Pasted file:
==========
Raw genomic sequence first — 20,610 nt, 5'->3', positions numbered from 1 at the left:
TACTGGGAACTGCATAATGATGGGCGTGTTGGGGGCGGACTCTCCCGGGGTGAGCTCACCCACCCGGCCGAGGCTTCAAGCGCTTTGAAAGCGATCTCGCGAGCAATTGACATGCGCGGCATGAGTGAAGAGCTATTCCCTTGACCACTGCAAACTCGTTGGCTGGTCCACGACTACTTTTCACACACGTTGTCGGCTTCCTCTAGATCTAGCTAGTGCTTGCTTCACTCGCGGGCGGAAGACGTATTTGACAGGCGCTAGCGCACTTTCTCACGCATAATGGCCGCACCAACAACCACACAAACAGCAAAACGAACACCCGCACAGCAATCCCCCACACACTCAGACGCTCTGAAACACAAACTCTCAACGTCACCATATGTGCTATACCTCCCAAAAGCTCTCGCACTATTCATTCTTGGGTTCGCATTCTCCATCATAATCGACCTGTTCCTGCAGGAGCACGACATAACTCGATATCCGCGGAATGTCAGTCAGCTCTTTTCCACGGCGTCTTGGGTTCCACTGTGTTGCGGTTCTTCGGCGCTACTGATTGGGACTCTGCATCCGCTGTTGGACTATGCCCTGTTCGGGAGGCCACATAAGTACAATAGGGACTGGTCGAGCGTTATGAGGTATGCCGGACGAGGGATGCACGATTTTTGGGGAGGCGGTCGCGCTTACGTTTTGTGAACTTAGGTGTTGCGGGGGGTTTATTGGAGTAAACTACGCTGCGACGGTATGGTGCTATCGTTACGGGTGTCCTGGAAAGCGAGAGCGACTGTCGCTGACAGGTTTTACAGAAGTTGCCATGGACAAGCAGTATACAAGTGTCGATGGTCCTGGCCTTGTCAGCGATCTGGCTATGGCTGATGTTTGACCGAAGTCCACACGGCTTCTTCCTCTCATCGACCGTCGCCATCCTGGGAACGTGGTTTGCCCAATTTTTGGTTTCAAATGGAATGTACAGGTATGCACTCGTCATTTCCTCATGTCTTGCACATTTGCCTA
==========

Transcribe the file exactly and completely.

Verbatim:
Raw genomic sequence first — 20,610 nt, 5'->3', positions numbered from 1 at the left:
TACTGGGAACTGCATAATGATGGGCGTGTTGGGGGCGGACTCTCCCGGGGTGAGCTCACCCACCCGGCCGAGGCTTCAAGCGCTTTGAAAGCGATCTCGCGAGCAATTGACATGCGCGGCATGAGTGAAGAGCTATTCCCTTGACCACTGCAAACTCGTTGGCTGGTCCACGACTACTTTTCACACACGTTGTCGGCTTCCTCTAGATCTAGCTAGTGCTTGCTTCACTCGCGGGCGGAAGACGTATTTGACAGGCGCTAGCGCACTTTCTCACGCATAATGGCCGCACCAACAACCACACAAACAGCAAAACGAACACCCGCACAGCAATCCCCCACACACTCAGACGCTCTGAAACACAAACTCTCAACGTCACCATATGTGCTATACCTCCCAAAAGCTCTCGCACTATTCATTCTTGGGTTCGCATTCTCCATCATAATCGACCTGTTCCTGCAGGAGCACGACATAACTCGATATCCGCGGAATGTCAGTCAGCTCTTTTCCACGGCGTCTTGGGTTCCACTGTGTTGCGGTTCTTCGGCGCTACTGATTGGGACTCTGCATCCGCTGTTGGACTATGCCCTGTTCGGGAGGCCACATAAGTACAATAGGGACTGGTCGAGCGTTATGAGGTATGCCGGACGAGGGATGCACGATTTTTGGGGAGGCGGTCGCGCTTACGTTTTGTGAACTTAGGTGTTGCGGGGGGTTTATTGGAGTAAACTACGCTGCGACGGTATGGTGCTATCGTTACGGGTGTCCTGGAAAGCGAGAGCGACTGTCGCTGACAGGTTTTACAGAAGTTGCCATGGACAAGCAGTATACAAGTGTCGATGGTCCTGGCCTTGTCAGCGATCTGGCTATGGCTGATGTTTGACCGAAGTCCACACGGCTTCTTCCTCTCATCGACCGTCGCCATCCTGGGAACGTGGTTTGCCCAATTTTTGGTTTCAAATGGAATGTACAGGTATGCACTCGTCATTTCCTCATGTCTTGCACATTTGCCTA